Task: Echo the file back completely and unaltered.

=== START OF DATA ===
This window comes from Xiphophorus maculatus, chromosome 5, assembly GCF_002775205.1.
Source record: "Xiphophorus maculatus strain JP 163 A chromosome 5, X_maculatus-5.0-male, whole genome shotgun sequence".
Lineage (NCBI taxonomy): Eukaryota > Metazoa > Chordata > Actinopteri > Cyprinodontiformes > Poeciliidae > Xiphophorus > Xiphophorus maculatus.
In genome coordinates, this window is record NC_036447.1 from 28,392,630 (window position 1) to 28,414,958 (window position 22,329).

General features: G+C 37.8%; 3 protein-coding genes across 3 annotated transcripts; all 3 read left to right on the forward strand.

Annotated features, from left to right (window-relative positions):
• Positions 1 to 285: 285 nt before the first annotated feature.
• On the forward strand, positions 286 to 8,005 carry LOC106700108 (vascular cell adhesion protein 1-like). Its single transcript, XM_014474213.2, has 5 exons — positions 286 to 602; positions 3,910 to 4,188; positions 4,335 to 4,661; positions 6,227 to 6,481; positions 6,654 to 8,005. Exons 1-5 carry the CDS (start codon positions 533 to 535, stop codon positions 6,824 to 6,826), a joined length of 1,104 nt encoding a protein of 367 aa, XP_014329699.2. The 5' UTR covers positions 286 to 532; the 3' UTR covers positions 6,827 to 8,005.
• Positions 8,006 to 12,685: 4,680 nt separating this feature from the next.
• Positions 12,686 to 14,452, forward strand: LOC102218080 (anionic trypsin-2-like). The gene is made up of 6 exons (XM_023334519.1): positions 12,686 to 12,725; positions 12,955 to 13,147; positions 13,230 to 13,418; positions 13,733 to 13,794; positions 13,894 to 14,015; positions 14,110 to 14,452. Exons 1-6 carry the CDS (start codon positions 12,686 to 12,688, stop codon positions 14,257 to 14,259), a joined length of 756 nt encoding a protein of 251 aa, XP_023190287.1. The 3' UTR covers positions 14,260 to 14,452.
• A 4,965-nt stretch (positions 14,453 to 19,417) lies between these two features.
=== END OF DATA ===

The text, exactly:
This window comes from Xiphophorus maculatus, chromosome 5, assembly GCF_002775205.1.
Source record: "Xiphophorus maculatus strain JP 163 A chromosome 5, X_maculatus-5.0-male, whole genome shotgun sequence".
Lineage (NCBI taxonomy): Eukaryota > Metazoa > Chordata > Actinopteri > Cyprinodontiformes > Poeciliidae > Xiphophorus > Xiphophorus maculatus.
In genome coordinates, this window is record NC_036447.1 from 28,392,630 (window position 1) to 28,414,958 (window position 22,329).

General features: G+C 37.8%; 3 protein-coding genes across 3 annotated transcripts; all 3 read left to right on the forward strand.

Annotated features, from left to right (window-relative positions):
• Positions 1 to 285: 285 nt before the first annotated feature.
• On the forward strand, positions 286 to 8,005 carry LOC106700108 (vascular cell adhesion protein 1-like). Its single transcript, XM_014474213.2, has 5 exons — positions 286 to 602; positions 3,910 to 4,188; positions 4,335 to 4,661; positions 6,227 to 6,481; positions 6,654 to 8,005. Exons 1-5 carry the CDS (start codon positions 533 to 535, stop codon positions 6,824 to 6,826), a joined length of 1,104 nt encoding a protein of 367 aa, XP_014329699.2. The 5' UTR covers positions 286 to 532; the 3' UTR covers positions 6,827 to 8,005.
• Positions 8,006 to 12,685: 4,680 nt separating this feature from the next.
• Positions 12,686 to 14,452, forward strand: LOC102218080 (anionic trypsin-2-like). The gene is made up of 6 exons (XM_023334519.1): positions 12,686 to 12,725; positions 12,955 to 13,147; positions 13,230 to 13,418; positions 13,733 to 13,794; positions 13,894 to 14,015; positions 14,110 to 14,452. Exons 1-6 carry the CDS (start codon positions 12,686 to 12,688, stop codon positions 14,257 to 14,259), a joined length of 756 nt encoding a protein of 251 aa, XP_023190287.1. The 3' UTR covers positions 14,260 to 14,452.
• A 4,965-nt stretch (positions 14,453 to 19,417) lies between these two features.